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Six years ago, an employee at Jabil, one of Apple's suppliers, stole thousands of iPhone 5c casings from a factory in China, prior to the product being announced. Since then, Apple has upped its efforts to reduce theft and leaks from the factory floors.
The employee was helped by a security guard and avoided security cameras as he drove a truck filled with iPhone 5c shells, according to an article at The Information.
At the time, the incident was one of the most devastating leaks to come out of Apple's supply chain. Images of the iPhone 5c appeared on the internet, spoiling the reveal for the September event.
In the following years, Apple created the New Product Security Team, known as NPS, to monitor security at sensitive China-based suppliers. Since then, the team has put a stop to most device leaks and has discovered some incredible theft attempts. This included factory workers who had tried to build a tunnel in hopes of transporting components outside of the building unnoticed.
Last year, Apple began to pare down its NPS team and contracted out some of the work, according to those familiar with the situation.
The leaks, however, are still a threat. Electronic leaks are particularly troublesome. CAD renderings and schematics leaks of the upcoming iPhone have showcased the suspected three-lens camera. Apple has shifted resources to preventing these sorts of leaks, with an team in Apple's headquarters allegedly spearheading the efforts.
Apple's competitors, such as Google, Samsung, and LG are now trying to replicate Apple's efforts. These efforts have become more significant, now that companies like Huawei have attempted to steal technology from competitors including Apple.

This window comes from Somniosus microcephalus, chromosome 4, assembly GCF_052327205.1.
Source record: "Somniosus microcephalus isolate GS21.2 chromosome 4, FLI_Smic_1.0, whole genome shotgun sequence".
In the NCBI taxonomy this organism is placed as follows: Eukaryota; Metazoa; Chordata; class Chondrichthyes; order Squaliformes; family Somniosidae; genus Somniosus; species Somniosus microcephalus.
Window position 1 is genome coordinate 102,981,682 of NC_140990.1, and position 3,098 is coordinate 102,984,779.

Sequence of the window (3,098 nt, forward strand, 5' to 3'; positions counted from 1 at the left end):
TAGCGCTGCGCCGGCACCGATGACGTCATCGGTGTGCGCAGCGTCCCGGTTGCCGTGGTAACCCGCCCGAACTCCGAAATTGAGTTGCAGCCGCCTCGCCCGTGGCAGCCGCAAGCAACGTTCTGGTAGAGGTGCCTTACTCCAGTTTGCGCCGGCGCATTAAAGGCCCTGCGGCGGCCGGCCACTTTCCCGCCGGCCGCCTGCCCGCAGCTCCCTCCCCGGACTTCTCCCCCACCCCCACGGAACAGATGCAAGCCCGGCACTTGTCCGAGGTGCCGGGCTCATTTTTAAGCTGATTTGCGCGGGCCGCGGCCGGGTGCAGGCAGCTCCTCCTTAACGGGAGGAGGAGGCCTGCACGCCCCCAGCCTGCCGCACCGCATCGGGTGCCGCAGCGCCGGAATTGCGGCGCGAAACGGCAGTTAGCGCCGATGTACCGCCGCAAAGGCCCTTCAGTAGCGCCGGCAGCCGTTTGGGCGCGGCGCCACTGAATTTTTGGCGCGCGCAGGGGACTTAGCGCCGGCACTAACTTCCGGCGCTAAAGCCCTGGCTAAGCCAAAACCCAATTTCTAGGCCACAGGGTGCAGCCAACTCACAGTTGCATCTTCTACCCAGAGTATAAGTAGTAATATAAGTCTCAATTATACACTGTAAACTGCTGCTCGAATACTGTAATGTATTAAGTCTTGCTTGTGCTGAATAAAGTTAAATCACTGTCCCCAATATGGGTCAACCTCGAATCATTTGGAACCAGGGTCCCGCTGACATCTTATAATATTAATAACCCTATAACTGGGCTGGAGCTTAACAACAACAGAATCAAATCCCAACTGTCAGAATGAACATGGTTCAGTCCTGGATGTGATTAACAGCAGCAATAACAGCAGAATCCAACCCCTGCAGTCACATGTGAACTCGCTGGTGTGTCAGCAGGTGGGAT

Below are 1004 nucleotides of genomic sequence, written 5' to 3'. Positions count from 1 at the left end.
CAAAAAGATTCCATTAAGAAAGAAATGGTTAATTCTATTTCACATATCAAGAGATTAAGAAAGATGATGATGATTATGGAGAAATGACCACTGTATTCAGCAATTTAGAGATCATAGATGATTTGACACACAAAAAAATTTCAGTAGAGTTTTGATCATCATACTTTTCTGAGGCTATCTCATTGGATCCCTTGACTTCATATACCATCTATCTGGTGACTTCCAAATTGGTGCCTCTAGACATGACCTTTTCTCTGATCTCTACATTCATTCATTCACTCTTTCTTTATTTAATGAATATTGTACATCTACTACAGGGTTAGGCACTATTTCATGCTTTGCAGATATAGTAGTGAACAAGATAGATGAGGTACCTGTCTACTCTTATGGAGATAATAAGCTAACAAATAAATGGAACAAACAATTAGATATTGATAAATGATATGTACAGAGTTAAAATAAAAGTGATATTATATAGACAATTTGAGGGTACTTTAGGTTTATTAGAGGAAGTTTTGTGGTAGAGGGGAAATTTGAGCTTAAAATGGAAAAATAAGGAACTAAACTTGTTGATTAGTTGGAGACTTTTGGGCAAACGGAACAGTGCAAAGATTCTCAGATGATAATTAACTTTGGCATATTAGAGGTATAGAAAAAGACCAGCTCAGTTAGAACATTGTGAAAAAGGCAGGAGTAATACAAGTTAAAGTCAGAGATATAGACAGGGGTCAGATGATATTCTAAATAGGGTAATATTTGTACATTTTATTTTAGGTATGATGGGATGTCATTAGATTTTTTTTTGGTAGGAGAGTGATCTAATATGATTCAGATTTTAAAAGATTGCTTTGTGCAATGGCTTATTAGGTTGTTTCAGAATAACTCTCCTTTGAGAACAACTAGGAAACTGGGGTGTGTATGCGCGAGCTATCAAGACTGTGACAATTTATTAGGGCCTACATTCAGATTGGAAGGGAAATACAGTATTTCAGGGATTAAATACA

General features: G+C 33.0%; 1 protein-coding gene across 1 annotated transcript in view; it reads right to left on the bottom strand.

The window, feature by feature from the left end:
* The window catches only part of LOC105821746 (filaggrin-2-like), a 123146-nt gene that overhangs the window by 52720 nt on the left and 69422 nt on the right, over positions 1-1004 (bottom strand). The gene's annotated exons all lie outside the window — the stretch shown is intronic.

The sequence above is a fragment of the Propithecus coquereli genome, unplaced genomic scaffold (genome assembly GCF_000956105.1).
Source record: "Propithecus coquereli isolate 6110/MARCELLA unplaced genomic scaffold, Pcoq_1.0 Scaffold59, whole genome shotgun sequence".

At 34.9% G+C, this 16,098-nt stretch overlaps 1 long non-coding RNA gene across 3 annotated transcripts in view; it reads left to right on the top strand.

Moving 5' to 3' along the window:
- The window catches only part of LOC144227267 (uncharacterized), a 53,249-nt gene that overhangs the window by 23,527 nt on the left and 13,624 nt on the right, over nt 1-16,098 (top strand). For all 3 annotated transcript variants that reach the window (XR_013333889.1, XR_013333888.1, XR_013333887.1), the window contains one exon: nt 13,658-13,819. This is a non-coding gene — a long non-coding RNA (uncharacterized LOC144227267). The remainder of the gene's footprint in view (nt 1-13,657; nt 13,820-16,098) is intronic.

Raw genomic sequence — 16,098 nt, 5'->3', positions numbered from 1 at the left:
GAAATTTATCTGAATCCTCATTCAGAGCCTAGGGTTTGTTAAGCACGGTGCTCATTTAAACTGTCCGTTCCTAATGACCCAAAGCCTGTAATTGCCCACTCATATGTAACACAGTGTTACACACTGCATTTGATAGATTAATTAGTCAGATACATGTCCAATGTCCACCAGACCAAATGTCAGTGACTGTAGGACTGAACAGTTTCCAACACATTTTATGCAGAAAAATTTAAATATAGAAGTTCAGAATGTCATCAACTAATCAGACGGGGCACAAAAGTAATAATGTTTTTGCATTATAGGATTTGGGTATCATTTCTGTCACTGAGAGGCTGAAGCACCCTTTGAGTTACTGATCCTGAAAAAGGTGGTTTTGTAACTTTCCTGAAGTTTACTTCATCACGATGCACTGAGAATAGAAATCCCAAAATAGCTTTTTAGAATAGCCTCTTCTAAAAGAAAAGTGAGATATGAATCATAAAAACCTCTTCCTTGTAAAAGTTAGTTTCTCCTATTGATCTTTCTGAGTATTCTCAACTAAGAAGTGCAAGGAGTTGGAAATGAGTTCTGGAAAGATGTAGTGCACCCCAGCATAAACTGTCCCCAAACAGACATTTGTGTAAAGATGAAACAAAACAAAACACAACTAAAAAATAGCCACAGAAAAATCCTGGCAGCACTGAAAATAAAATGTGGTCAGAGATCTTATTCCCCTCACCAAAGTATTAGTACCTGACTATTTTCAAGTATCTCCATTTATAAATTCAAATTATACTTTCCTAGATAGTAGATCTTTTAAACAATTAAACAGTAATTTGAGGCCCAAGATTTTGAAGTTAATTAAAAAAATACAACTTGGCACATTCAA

Stopping the leaks was not an easy task, and Apple had recruited former U.S. military and intelligence people fluent in Chinese, to be supplier security manager. It also performed weekly audits on factories to sniff out any suspected leaks before they became a threat.
Every year, Apple outlines suppliers' security responsibilities, including basic guidelines on physical and electronic access, how to operate security checkpoints, and the tracking of inventory.
Apple requires suppliers to provide security managers with unrestricted access to factories. Occasionally, they have been met with resistance. Samsung, the supplier of Apple's OLED displays for the iPhone X, refused entry to an Apple security manager on the basis that they may steal manufacturing techniques.
Apple continues to refine their security measures to prevent new methods of leaking sensitive information.
Suppliers must store parts in opaque containers, but all trash must be clear and scanned for metal before leaving the premises. Anything stored must be sealed in a container with tamper-proof stickers. All components have unique serial numbers that correspond to where they were manufactured. Inventory is taken daily, with weekly reports on scrapped parts.
To best electronics leaks, Apple requires suppliers to operate physically separate computer networks. For CAD renderings, Apple requires an additional network walled off inside the first network. CAD files are watermarked to discourage employees from taking screenshots.
Apple does not allow the use of third party services, such as Google Enterprise and Dropbox, and prohibits public email services from communicating with Apple.
If a leak were to occur, suppliers must reimburse Apple for investigations and pay a penalty if a leak is traced back to them.
Jabil, for example, is liable for $25 million in penalties if leaks occur, according to someone familiar with the matter. Because of this, the supplier has spent millions of dollars to upgrade its security since the iPhone 5C theft. This includes facial recognition cameras, an extensive network of security cameras, and 600 security guards overseeing their favorites.
Foxconn was, at one point, the largest source of iPhone enclosure leaks. Because of it's strong leverage against Apple, Foxconn cannot be fined for leaks.